Recent advances such as immune, cellular, and targeted therapies have provided new and effective means to treat a variety of cancers. Despite this considerable progress, cancer caught in its earliest stages remains the most curable. That is why Dana-Farber Cancer Institute is opening a new clinical trial to evaluate a minimally invasive blood test that will look for the earliest signs of cancer that may be present in the bloodstream before the disease has progressed to a point where it causes symptoms. The research team is aiming to enroll hundreds of individuals in this clinical study over the next several weeks.
In earlier studies, researchers from Dana-Farber and the Mayo Clinic found that a blood test (developed by GRAIL) could detect more than 50 types of cancer as well as their location within the body with a high degree of accuracy. The overall specificity of the test was 99.3%, and the sensitivity of the assay for 12 cancers that account for nearly two-thirds of U.S. cancer deaths was 67.3%.
Dana-Farber and other major cancer centers across the country are now participating in the PATHFINDER study to help researchers further refine this blood test and understand how it might be integrated into routine clinical care. Participation in the study involves providing a medical history and completing a questionnaire, followed by a blood sample drawn by a trained practitioner. Results of the test are then communicated to participants within 30 days. Most patients will have a negative test result. Those who have a positive test result will undergo a workup conducted by their own physicians or by Dana-Farber physicians to see whether there is any evidence of cancer.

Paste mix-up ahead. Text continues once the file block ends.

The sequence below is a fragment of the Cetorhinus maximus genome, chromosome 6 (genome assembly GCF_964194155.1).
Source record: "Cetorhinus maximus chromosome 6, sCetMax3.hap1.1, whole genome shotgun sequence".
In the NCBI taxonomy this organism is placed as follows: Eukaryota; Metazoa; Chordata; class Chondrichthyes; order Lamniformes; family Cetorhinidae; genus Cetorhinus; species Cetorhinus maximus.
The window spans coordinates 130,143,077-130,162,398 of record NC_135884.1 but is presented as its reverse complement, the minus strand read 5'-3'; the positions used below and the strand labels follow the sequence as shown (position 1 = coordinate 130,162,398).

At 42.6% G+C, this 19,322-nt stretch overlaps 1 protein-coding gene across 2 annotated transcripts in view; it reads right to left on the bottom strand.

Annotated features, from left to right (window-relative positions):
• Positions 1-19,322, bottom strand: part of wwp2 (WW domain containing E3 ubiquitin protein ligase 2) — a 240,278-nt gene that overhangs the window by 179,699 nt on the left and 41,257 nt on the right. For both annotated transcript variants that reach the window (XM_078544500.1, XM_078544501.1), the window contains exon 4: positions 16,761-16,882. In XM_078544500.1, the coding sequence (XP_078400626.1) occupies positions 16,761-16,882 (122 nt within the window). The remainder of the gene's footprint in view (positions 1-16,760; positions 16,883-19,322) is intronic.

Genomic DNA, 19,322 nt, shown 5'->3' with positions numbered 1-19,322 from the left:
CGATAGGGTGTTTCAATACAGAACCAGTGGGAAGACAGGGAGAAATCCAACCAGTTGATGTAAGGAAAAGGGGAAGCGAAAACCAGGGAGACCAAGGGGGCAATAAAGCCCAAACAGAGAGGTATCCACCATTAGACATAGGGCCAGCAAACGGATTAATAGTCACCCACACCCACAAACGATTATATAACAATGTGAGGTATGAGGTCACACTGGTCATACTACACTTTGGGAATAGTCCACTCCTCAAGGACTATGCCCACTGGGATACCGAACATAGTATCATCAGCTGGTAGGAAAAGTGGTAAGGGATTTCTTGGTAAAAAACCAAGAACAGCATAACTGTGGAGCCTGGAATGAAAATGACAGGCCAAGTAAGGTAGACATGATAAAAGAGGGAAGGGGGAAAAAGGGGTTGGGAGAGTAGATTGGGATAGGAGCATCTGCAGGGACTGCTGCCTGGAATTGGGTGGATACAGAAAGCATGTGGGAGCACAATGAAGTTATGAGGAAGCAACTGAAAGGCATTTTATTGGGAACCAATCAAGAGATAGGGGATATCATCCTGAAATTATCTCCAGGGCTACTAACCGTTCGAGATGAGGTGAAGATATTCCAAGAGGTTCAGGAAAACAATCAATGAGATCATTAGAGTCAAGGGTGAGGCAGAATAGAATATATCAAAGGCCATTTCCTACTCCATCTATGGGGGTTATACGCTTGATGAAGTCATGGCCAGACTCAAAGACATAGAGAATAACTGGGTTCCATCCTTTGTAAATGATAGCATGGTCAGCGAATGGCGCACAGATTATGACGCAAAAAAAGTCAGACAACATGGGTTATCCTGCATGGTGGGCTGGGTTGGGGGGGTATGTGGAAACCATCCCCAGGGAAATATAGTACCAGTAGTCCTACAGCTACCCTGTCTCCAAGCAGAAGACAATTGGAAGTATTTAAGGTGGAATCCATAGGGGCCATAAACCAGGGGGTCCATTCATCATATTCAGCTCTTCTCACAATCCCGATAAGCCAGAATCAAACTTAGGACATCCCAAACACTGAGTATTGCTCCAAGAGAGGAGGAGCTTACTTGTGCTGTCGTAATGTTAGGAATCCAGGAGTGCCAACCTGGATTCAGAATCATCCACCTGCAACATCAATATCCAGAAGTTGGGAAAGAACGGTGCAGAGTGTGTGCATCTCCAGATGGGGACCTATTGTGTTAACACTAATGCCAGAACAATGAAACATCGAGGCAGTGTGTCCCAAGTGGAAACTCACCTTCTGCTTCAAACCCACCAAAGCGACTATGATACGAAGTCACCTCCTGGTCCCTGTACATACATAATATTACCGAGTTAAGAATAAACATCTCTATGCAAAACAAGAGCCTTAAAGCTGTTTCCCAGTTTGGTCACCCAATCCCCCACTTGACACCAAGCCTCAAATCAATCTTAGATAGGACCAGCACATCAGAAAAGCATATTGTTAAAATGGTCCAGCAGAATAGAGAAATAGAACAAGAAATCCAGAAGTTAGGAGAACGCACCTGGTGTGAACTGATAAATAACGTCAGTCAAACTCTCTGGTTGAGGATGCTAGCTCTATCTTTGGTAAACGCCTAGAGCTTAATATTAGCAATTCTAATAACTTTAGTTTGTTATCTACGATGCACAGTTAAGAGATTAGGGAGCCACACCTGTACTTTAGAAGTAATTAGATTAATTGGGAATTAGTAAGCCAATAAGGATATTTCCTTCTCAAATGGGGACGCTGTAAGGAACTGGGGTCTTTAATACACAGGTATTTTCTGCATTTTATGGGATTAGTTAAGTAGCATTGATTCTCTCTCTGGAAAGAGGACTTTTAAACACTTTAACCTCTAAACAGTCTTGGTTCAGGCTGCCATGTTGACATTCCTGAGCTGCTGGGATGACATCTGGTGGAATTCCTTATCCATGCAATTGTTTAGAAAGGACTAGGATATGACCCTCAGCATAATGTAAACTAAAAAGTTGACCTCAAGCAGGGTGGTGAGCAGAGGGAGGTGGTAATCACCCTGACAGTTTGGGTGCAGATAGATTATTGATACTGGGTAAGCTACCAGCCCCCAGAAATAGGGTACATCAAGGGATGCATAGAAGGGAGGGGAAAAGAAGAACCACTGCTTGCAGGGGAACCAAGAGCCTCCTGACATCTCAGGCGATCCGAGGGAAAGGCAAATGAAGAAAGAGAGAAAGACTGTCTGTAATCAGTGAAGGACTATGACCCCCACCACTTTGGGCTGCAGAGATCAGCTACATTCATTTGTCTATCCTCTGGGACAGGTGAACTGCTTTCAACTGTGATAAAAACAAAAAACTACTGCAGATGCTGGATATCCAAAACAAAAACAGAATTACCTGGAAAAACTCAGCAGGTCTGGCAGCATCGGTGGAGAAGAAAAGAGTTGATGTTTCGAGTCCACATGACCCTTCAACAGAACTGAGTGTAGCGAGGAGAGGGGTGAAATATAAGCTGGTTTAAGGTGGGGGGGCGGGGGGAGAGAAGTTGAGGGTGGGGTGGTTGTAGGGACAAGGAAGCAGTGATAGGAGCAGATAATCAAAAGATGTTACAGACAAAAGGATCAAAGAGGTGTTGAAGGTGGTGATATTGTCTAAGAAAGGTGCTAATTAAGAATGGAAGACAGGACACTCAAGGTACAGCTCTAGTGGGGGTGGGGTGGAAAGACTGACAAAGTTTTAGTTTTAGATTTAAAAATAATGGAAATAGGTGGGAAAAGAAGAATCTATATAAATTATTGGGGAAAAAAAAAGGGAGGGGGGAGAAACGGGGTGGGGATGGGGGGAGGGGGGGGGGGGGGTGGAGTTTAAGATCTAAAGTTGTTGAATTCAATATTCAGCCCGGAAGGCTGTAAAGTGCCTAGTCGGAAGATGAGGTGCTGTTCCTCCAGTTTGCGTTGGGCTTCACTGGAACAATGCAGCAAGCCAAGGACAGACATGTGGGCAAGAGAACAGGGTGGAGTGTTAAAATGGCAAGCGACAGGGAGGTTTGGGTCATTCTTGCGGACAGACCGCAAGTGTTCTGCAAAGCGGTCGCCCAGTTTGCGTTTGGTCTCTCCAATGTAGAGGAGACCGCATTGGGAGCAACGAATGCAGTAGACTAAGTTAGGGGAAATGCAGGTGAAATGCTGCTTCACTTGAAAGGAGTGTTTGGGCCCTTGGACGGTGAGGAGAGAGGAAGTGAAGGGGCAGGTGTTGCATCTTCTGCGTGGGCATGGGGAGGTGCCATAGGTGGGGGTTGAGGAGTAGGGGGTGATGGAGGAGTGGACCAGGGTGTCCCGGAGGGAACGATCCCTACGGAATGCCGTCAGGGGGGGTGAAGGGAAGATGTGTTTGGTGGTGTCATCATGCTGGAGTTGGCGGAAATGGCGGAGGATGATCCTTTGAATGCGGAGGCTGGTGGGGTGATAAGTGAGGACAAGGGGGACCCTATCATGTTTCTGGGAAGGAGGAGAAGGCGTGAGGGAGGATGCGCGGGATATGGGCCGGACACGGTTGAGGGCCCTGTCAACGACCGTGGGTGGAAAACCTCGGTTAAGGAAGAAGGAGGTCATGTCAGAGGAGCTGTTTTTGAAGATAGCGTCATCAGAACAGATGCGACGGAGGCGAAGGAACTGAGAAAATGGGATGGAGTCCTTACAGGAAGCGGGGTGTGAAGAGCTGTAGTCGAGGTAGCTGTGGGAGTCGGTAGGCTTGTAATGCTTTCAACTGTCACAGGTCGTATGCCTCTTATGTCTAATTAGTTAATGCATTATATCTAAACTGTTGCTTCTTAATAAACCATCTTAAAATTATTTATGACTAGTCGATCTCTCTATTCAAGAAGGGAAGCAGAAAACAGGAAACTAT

Enrollment in PATHFINDER is open to adults older than age 50 without a history of cancer or to cancer survivors older than age 50 who have been free of cancer for at least 3 years. The study is open to those who receive care through the Mass General Brigham HealthCare system, including anyone who has received care at Dana-Farber, Mass General, Brigham and Women’s Hospital, Newton-Wellesley Hospital, North Shore Medical Center, and other Mass General Brigham affiliates. Interested study participants can sign up or find out more information by e-mailing PATHFINDERSTUDY@DFCI.HARVARD.EDU.
The blood test uses next-generation sequencing to analyze the arrangement of methyl groups on the DNA of cancer cells that are circulating in the bloodstream. Adhering to specific sections of DNA, methyl groups help control whether genes are active or inactive. In cancer cells, the methylation pattern is often markedly different from that of normal cells—to the extent that abnormal methylation patterns are even more characteristic of cancer cells than genetic mutations are. When tumor cells die, their DNA, with methyl groups firmly attached, empties into the blood, where it can be analyzed by the new test.